Reimagining holiness

I think in pictures.

 In church, while listening intently to the sermons preached to me in my youth, the words I heard became the first brush strokes on the canvas of my heart. I internalized everything, in hopes of one day attaining the portrait of holiness held up before me. 

Eventually I realized that I needed to stop allowing spiritual leaders to paint holiness in their own distorted light. Because their pictures and the images are not real. We are not to be striving to recreate someone else’s idea of a masterpiece, we are to be striving to restore the masterpiece we already bear in the innermost parts of our being.

In the creation story in Genesis,   The Artist–The Creator– stepped back to admire what He painstakingly shaped into humanity, and announced ‘it is very good’.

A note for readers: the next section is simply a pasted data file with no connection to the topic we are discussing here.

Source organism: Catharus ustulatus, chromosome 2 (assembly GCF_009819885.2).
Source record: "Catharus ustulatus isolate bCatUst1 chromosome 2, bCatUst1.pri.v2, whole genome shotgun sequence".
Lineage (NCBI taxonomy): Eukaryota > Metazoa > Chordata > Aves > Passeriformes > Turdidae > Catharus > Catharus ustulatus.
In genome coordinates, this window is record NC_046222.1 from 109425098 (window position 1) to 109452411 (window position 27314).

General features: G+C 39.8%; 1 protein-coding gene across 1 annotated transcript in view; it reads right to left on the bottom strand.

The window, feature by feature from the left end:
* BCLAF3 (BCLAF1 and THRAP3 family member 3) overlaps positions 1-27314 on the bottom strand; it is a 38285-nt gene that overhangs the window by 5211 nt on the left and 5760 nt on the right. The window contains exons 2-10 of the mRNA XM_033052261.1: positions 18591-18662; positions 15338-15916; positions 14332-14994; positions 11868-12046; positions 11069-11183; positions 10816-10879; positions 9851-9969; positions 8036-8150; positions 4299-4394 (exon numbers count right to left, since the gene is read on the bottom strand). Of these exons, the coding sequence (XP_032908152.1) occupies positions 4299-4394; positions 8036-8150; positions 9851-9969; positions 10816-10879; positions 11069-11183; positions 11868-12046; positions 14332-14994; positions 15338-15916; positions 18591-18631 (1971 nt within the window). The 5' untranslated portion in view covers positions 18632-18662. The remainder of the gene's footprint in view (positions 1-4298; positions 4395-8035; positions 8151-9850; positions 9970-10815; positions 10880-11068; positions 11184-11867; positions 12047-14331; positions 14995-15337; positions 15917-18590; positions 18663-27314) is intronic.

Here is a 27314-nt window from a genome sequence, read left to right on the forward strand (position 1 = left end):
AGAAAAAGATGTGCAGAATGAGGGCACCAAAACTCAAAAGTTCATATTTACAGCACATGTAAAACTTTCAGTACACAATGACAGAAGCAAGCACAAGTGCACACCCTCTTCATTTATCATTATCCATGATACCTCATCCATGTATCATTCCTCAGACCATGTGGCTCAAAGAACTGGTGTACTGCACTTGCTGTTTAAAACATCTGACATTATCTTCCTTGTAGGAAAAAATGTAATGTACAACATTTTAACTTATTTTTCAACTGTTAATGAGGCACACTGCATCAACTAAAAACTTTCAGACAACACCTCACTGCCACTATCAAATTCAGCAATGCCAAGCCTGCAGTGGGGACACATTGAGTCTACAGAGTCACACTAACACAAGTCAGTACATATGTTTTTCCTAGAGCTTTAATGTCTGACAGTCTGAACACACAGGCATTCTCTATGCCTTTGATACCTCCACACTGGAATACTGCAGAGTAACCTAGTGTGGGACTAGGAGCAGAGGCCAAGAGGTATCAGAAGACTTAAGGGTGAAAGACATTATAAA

What God has made is very good. Which means, I am already a masterpiece. I was born a work of art, a unique depiction or an image of the Divine, by the Divine. The ugliness I see in myself and encounter in others is the work of other human beings. By parents, caregivers, teachers, spiritual leaders unable to see God’s image in themselves, and incapable of seeing it in anyone else. Taking what God deemed very good and warping it beyond recognition in their attempt to remake others into an image of themselves. 

That’s how I imagine original sin. The solution to the distortion of who we truly are is not to work on reshaping ourselves into a new portrait of holiness. The solution is in Christ: God coming into the world to restore us, so that we can once again see the beauty in ourselves and marvel at God’s handiwork in the hearts of others. 

So, drop the paint brushes. Unless, you think you are a more accomplished artist than God….